Restoring California’s native fisheries is a daunting task that must strike a balance among all water users. Patrick Koepele, executive director of the Tuolumne River Trust, was right in his recent op-ed about one thing – the solution to California’s ecosystem troubles will require cooperative partnerships.
Unfortunately, Koepele then goes on in his story “If we’re smart, we can find enough water for all of us” (Aug. 15) to paint an imaginary scenario in which a 90,000-acre-foot water bank can magically replace the local water supply lost to the current State Water Quality Control Board plan. Conservative estimates show the water board plan will require over 350,000 acre-feet of river flow in dry years and up to 1.7 million in wet years – a a 300 percent increase over the current amount now dedicated to environmental flows.
In theory, the State Water Board is taking this water to help fish.
However, this is as unrealistic as Koepele’s suggestions for water banks. The real problems for fish are limited spawning areas, voracious predators and rock-lined Delta channels that offer little in the way of protection for native fish migrating to the ocean.
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Koepele suggests that replacing our current water-delivery canals with pressurized pipe would miraculously save 300,000-acre-feet of water. The project he mentions, pioneered by the South San Joaquin Irrigation District, was a great experiment but was never fully implemented because it didn’t pencil out.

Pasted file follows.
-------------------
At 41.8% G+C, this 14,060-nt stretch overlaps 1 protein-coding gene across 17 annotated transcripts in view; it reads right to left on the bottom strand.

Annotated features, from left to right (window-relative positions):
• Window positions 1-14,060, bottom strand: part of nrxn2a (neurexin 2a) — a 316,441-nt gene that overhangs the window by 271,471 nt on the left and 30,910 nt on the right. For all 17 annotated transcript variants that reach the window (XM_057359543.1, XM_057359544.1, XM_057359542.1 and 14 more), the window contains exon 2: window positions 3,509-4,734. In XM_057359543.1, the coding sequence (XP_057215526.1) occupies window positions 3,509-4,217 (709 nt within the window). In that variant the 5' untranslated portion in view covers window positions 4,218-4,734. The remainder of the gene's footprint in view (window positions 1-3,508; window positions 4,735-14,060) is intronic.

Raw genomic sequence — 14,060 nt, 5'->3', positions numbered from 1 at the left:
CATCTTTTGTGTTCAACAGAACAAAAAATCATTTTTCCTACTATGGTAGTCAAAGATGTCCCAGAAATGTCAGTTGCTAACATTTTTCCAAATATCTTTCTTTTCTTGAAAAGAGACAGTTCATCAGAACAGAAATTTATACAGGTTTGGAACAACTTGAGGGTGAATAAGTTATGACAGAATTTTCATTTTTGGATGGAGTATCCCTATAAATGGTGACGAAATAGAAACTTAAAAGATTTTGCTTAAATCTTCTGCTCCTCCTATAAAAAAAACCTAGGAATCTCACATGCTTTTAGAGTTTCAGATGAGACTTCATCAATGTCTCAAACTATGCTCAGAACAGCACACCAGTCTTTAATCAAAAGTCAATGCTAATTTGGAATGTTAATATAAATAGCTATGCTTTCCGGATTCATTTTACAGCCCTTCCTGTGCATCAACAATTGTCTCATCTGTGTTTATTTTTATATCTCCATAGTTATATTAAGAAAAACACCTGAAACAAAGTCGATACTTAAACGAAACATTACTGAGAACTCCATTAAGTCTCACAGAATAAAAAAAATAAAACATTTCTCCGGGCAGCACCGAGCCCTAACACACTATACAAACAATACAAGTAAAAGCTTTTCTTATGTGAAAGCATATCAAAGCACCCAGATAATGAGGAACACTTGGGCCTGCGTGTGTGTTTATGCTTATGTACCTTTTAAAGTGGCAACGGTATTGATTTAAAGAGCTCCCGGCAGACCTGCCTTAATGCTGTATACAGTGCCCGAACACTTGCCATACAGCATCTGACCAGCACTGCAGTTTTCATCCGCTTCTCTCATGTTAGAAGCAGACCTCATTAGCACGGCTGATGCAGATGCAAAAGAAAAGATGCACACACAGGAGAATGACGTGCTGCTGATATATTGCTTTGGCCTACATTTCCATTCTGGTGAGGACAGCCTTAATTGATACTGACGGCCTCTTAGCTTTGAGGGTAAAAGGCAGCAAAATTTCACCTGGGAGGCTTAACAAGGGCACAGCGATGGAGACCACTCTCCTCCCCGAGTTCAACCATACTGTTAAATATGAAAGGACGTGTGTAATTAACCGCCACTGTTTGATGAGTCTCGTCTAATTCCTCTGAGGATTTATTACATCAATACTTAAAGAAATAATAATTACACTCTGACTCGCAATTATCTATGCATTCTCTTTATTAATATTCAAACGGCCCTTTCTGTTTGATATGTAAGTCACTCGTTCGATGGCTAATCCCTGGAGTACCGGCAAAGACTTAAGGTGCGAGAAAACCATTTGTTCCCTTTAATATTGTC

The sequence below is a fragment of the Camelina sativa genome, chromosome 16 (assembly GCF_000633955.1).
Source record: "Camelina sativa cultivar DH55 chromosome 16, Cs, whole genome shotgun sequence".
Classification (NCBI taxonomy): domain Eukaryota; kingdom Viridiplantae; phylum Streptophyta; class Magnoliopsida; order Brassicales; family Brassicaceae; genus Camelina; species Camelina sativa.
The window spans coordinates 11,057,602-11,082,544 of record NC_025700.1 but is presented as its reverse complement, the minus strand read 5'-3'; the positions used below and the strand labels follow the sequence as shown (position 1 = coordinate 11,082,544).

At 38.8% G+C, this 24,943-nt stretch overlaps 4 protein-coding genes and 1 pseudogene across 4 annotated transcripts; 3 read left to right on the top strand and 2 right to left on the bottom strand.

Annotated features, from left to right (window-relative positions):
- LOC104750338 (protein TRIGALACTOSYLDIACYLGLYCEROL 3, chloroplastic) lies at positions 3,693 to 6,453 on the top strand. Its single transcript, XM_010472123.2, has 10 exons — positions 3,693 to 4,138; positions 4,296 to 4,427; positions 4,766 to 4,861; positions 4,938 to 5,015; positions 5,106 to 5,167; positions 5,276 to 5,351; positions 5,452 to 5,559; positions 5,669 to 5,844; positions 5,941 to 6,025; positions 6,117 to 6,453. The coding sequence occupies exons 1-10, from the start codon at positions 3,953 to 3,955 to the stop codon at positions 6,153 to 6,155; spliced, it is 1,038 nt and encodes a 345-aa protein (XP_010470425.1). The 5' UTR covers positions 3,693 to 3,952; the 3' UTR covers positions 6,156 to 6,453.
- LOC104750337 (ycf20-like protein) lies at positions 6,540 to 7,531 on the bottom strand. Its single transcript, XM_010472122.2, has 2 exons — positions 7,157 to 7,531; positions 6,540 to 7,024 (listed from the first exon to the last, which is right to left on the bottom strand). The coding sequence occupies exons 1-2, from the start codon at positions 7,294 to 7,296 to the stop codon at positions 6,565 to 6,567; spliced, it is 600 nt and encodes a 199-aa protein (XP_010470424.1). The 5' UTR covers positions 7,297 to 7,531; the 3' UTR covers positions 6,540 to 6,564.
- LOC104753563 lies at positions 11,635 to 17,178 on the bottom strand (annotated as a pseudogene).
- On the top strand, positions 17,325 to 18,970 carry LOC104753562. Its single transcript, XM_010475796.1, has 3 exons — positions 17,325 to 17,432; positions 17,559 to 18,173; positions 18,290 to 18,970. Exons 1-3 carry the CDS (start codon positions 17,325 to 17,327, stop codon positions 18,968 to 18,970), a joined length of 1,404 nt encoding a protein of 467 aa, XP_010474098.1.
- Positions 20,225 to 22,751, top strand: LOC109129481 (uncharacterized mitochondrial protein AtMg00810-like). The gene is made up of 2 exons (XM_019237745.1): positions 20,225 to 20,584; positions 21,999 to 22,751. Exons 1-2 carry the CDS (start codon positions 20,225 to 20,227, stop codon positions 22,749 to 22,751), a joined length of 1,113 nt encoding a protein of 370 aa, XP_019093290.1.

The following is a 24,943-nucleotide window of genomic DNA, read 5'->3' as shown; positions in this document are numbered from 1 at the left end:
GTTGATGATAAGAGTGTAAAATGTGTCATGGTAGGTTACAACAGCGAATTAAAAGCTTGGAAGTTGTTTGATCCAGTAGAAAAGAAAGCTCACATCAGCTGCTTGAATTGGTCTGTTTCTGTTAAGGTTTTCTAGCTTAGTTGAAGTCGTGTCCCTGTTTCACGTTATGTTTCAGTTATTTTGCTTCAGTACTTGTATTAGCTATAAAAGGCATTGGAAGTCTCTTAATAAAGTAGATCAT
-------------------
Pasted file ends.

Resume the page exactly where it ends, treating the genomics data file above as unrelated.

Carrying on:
Applying the same practices on the Tuolumne River simply won’t produce the hoped-for results. So rather than rely on one trial project, SSJID and other irrigation districts continue to study pressurized delivery along with other approaches that hopefully will work. Koepele should do the same.
Properly managing our water so that there is enough for farms, urban users and the environment isn’t helped by make-believe or misguided plans. It takes hard work. Farmers and irrigation districts are leading the way on collaborative efforts that create fish habitat, preserve wetlands and more.
Wise investments in our environment can help improve overall water management, something a small water bank is unable to do alone. Projects such as restoring spawning grounds along the Tuolumne River, creating side channels, or restoring miles of riparian habitat do much more for fish than simply pouring more water down the river. And it’s the very success of these local projects that highlights the wrong direction of the narrow policy under consideration by the State Water Board.
Left unchanged, this policy will force draconian water supply cuts, which will remove the ability to work together – forcing everyone back into defensive postures.
What Koepele misses is that the proposed cuts are so severe that, if implemented, there will be no water for water banks, cooperative environmental projects or any other investments in creative water management. How could that possibly be helpful to our long-term water future?
If you agree, join us Monday, Aug. 20 at noon on the steps of the State Capitol to protest this horrible policy. Together, we can invite the State Water Board to work collaboratively with local experts and support a proven path to success, not impede it.
Mike Wade is the executive director of the California Farm Water Coalition. He wrote this for The Modesto Bee.